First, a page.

Nigeria is the sixth country in the world, and the first in Africa, to launch its cryptocurrency. Will eNaira compete with Bitcoin on the continent?
The President of Nigeria, Muhammadu Buhari, has just unveiled the cryptocurrency launched by the financial authorities of his country. The eNaira is an electronic money spread over the national currency, but whose functioning goes beyond that of a simple duplication.
Since April, the Central Bank of Nigeria (CBN) had banned electronic currency accounts for individuals, halting the expansion of shadow finance in the country. This had meant the official end of the most popular cryptocurrencies - Bitcoin or Ethereum - for the 207 million inhabitants. This decision then provoked an outcry in the media and among Nigerian youth. Nigeria is the second largest country in Africa in terms of electronic currency flow, and cryptocurrencies had become common in the business world.
In order to meet the aspirations of Nigerian youth, the CBN announced the development of eNaira last June. Scheduled to be launched in 2022, the cryptocurrency finally entered the test phase at the end of July. The eNaira will therefore be accessible to the general public from today, and in the global trading community, all eyes are on Nigeria. Indeed, the eNaira already leaves with more than 30 million potential users, and the juicy Nigerian e-commerce market is only accessible with this cryptocurrency.
Specialists expect technical issues when launching eNaira. The next few days will, in fact, serve as a full-scale test for the CBN data centers. The launch of eNaira will also be essential for the three key players in its development.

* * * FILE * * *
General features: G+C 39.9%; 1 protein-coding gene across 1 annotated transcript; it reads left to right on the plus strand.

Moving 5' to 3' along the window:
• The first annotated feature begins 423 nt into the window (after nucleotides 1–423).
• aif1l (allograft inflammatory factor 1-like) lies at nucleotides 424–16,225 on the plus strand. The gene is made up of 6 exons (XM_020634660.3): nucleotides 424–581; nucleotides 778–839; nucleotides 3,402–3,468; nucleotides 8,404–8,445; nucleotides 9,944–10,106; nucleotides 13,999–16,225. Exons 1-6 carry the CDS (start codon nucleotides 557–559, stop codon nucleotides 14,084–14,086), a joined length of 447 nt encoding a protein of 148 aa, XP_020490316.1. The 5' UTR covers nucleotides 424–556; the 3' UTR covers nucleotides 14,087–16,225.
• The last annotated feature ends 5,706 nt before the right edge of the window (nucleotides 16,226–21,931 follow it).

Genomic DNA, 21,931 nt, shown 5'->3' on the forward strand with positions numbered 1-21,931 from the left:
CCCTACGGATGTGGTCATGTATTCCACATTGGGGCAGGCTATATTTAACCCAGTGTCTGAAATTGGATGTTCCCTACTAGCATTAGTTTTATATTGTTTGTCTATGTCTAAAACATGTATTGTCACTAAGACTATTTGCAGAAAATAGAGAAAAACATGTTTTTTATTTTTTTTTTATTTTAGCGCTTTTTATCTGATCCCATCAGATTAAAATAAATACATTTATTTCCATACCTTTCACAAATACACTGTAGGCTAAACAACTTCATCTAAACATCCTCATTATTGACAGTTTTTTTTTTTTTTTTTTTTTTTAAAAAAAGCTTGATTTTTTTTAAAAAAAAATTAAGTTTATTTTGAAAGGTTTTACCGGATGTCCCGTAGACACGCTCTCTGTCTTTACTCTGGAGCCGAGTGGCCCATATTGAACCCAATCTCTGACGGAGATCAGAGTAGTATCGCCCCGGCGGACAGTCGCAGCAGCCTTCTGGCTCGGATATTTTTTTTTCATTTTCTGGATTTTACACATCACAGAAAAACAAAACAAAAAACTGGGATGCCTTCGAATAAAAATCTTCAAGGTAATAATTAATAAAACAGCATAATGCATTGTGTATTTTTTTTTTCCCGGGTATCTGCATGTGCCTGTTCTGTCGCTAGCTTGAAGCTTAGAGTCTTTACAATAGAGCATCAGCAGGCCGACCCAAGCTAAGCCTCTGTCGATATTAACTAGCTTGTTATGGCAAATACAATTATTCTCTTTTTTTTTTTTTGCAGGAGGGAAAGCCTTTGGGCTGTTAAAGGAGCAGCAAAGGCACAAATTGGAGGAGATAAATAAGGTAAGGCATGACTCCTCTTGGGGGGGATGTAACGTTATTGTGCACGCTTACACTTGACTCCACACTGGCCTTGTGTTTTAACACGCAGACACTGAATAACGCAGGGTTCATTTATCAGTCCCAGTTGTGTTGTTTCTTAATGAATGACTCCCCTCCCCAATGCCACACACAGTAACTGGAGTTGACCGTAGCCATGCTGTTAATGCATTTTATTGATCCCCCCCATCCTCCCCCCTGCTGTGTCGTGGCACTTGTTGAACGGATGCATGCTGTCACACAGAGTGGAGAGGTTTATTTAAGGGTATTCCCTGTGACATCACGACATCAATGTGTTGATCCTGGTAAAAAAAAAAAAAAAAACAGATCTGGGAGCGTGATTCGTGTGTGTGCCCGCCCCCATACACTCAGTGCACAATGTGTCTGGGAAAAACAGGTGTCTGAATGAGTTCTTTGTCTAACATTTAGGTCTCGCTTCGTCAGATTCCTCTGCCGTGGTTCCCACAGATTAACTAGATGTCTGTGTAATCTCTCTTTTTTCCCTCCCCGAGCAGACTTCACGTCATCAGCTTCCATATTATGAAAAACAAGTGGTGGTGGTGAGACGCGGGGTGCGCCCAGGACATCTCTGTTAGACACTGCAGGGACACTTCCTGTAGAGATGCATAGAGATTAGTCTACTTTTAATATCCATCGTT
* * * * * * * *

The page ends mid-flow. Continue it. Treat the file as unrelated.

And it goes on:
First of all, the stakes for President Muhammadu Buhari are high : The Nigerian President has taken full force of the criticisms of his stance towards the ICT giants. First because of the suspension of cryptocurrencies, then with the launch of Amazon Web Services (AWS) - which monopolizes the cloud of Nigerian state institutions -, and finally after his dispute with Twitter, which was suspended for more than three months in Nigeria. Buhari therefore has no other choice but the success of his eNaira to reduce the pressure on his government, already highly criticized by the international press and the Nigerian opposition.
This launch is also a challenge for, CBN Financial IT Security Queen Rakiya Mohammed, which is the face of eNaira, which was originally intended to be a project to digitize the physical currency, the naira, and which has been changed to state fiat currency (CBDC). This means that eNaira's flow control, security and accessibility will be handled by the CBN's CTO. Rakiya Mohammed has indeed become a leading public figure for several months. If the cryptocurrency is successful, the young woman could seek a political career.
But it is especially towards the coding of the eNaira that all eyes are turned. Certainly, the security of the CBN's servers seems to be assured. But for a CBDC, the main thing is that the currency, its applications and its accesses are impenetrable. And cybersecurity will be ensured by an American fintech, Bitt Inc, run by American businessman Brian Popelka.
A name unknown in Africa. However, Popelka is a miracle worker in the United States. He joined the Overstock team in 2002 and saved the e-commerce platform from a demise that was thought to be inevitable. In 2016, Overstock became eBay's number one competitor, selling old music, video game and old abandoned software licenses (abandonware). Popelka founded Bitt Inc in 2017 and settled on the island of Barbados, where her closeness to Governor and possible future President, Sandra Mason, allowed her to manage the country's finances. Thus, Popelka deployed the first product of Bitt Inc, mMoney, in the banks of the island, a particularly secure financial paradise.
A future success of eNaira would therefore mean, for Popelka, a gateway to Africa. It should be remembered that in other countries, such as Kenya or South Africa, the ground is more than favorable for electronic commerce and finance.